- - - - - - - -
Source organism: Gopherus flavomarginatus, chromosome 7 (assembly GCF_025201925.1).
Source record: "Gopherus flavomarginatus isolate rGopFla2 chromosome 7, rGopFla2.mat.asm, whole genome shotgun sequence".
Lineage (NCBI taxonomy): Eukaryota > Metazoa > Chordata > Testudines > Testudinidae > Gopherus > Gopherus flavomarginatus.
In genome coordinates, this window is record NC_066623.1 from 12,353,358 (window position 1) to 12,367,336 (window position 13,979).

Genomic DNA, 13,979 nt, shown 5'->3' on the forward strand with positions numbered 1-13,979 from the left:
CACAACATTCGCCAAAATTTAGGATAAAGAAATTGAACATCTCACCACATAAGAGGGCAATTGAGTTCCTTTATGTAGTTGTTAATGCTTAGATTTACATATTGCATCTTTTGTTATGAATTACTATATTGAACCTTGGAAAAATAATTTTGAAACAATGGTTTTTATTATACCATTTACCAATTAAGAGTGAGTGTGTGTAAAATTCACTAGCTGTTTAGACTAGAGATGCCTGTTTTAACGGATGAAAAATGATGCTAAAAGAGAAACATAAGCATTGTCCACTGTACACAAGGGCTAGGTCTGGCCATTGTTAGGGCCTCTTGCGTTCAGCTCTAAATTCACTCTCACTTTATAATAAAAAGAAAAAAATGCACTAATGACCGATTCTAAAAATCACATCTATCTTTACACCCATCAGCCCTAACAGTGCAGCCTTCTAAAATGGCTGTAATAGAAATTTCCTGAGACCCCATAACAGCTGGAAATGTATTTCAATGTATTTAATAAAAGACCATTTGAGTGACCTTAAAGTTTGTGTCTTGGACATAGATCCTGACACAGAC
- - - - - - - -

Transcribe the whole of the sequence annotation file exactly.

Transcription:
Source organism: Gopherus flavomarginatus, chromosome 7 (assembly GCF_025201925.1).
Source record: "Gopherus flavomarginatus isolate rGopFla2 chromosome 7, rGopFla2.mat.asm, whole genome shotgun sequence".
Lineage (NCBI taxonomy): Eukaryota > Metazoa > Chordata > Testudines > Testudinidae > Gopherus > Gopherus flavomarginatus.
In genome coordinates, this window is record NC_066623.1 from 12,353,358 (window position 1) to 12,367,336 (window position 13,979).

Genomic DNA, 13,979 nt, shown 5'->3' on the forward strand with positions numbered 1-13,979 from the left:
CACAACATTCGCCAAAATTTAGGATAAAGAAATTGAACATCTCACCACATAAGAGGGCAATTGAGTTCCTTTATGTAGTTGTTAATGCTTAGATTTACATATTGCATCTTTTGTTATGAATTACTATATTGAACCTTGGAAAAATAATTTTGAAACAATGGTTTTTATTATACCATTTACCAATTAAGAGTGAGTGTGTGTAAAATTCACTAGCTGTTTAGACTAGAGATGCCTGTTTTAACGGATGAAAAATGATGCTAAAAGAGAAACATAAGCATTGTCCACTGTACACAAGGGCTAGGTCTGGCCATTGTTAGGGCCTCTTGCGTTCAGCTCTAAATTCACTCTCACTTTATAATAAAAAGAAAAAAATGCACTAATGACCGATTCTAAAAATCACATCTATCTTTACACCCATCAGCCCTAACAGTGCAGCCTTCTAAAATGGCTGTAATAGAAATTTCCTGAGACCCCATAACAGCTGGAAATGTATTTCAATGTATTTAATAAAAGACCATTTGAGTGACCTTAAAGTTTGTGTCTTGGACATAGATCCTGACACAGAC